“Tyson paid his debts to society,” said Hottot. “He took responsibility for what he did. He paid fees. He is in drug treatment. He is holding down a job. He is staying clean. Our hope and goal now is to get back his vehicle from the police so Tyson will have an easier time getting to all the different commitments he has to stay on the straight and narrow.”

Tyson said, “Taking my vehicle makes things unnecessarily difficult for a person like me, who already struggles. To me it doesn’t make sense; if they’re trying to rehabilitate and help me help myself, why do you want to make things harder by taking away the vehicle I need to meet with my parole officer or go to a drug recovery program or go to work? You need a car to do all these things. Forfeiture only makes it more challenging for people in my position to clean up and remain a contributing member of society.”

“Over the years, the U.S. Supreme Court has explicitly ruled that almost all of the Bill of Rights applies not just to the federal government, but also to state and local authorities,” said Hottot. “One of the few outlier provisions, however, was the Excessive Fines Clause, which was at issue in this case. Before now, the U.S. Supreme Court had held that two of the three clauses of the Eighth Amendment apply to the states. The Cruel and Unusual Punishment Clause protects your body, the Excessive Bail Clause protects your freedom, and the Excessive Fines Clause protects your property from unreasonable fines and forfeitures. The Supreme Court has now made it clear that the entire Eighth Amendment applies to governments at every level, so every American’s rights are protected.”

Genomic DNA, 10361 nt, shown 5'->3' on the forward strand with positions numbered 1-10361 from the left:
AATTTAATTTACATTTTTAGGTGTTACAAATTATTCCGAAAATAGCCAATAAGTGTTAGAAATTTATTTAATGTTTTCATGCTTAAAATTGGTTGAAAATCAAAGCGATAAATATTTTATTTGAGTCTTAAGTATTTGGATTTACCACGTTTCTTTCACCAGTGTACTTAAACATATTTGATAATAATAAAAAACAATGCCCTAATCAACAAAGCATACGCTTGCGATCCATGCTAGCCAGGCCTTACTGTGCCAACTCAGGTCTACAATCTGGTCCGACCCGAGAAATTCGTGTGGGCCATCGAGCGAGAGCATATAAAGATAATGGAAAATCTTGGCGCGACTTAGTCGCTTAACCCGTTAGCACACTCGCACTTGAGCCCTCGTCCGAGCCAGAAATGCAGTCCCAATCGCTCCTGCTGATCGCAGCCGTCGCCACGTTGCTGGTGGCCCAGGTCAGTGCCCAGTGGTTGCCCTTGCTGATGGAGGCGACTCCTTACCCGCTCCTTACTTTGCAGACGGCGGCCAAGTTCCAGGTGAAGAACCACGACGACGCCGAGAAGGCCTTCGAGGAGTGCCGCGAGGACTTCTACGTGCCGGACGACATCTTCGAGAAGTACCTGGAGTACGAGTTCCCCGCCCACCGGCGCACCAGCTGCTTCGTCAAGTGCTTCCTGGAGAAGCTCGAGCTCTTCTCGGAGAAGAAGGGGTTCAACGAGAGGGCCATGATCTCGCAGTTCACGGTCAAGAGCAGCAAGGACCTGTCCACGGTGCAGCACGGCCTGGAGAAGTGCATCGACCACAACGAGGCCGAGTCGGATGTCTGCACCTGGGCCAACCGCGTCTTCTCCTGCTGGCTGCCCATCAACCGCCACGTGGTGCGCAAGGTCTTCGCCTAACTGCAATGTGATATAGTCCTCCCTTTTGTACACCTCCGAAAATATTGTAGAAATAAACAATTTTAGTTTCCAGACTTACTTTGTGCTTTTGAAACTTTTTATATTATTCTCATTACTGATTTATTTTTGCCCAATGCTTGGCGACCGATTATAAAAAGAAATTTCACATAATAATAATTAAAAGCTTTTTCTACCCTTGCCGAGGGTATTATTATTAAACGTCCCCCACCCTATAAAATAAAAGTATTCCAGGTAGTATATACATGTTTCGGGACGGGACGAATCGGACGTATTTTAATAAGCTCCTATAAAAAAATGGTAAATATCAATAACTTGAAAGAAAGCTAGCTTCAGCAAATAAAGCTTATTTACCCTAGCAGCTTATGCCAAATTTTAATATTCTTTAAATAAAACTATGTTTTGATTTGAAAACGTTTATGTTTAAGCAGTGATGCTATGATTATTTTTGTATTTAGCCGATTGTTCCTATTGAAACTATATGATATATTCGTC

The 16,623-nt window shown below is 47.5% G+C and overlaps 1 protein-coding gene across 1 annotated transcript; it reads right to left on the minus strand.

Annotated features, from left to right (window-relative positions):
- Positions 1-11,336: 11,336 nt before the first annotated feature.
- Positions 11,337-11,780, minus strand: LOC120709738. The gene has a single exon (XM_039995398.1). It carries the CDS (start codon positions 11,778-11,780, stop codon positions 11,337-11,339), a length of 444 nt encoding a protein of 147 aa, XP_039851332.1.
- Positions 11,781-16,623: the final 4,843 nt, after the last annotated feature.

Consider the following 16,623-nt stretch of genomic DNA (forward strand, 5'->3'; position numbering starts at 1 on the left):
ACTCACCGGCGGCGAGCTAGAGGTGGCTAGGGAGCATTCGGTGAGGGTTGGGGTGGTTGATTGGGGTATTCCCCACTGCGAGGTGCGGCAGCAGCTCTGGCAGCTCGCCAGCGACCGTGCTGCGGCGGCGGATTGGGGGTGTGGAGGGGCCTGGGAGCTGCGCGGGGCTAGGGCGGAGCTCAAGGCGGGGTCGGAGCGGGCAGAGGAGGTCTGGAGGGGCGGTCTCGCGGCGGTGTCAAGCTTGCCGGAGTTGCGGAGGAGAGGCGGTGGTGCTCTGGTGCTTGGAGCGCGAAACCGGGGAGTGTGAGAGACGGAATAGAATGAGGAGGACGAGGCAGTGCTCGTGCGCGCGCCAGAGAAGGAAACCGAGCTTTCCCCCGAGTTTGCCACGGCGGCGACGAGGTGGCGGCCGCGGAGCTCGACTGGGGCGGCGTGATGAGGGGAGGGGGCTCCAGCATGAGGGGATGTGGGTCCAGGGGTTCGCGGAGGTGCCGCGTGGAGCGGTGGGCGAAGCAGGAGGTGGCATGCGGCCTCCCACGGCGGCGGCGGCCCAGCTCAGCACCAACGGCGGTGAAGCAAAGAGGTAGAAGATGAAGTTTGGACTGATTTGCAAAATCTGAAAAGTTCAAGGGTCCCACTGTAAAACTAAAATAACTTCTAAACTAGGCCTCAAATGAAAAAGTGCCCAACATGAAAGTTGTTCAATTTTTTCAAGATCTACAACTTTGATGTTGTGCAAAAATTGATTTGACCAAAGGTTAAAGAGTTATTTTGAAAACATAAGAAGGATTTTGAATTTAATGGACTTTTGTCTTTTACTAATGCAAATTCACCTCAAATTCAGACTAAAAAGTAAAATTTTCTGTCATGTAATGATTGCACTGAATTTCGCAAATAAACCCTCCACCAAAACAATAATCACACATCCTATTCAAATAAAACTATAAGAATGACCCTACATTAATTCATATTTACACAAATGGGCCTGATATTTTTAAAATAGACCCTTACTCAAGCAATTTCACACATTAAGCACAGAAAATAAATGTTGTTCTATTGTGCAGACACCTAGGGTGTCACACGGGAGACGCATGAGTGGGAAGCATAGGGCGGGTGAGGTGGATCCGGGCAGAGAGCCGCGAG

“Increasingly, our justice system has come to rely on fines, fees and forfeitures to fund law enforcement agencies rather than having to answer to elected officials for their budgets,” said Scott Bullock, the president and general counsel of the Institute for Justice. “This is not just an ominous trend; it is a dangerous one. We are grateful that the U.S. Supreme Court established that the U.S. Constitution secures meaningful protections for private property and limits the government’s ability to turn law enforcement into revenue generators.”

“Today’s decision was the Court’s first opportunity to reexamine this doctrine in over 20 years,” said IJ Senior Attorney Darpana Sheth, who also leads the Institute’s Initiative to End Forfeiture Abuse. “We hope it will be the first in a series of cases that the Court takes on to fundamentally reconsider the constitutionality of civil forfeiture.”


John E. Kramer is Vice President for Communications at the Institute for Justice.


Used with the permission of the Institute for Justice.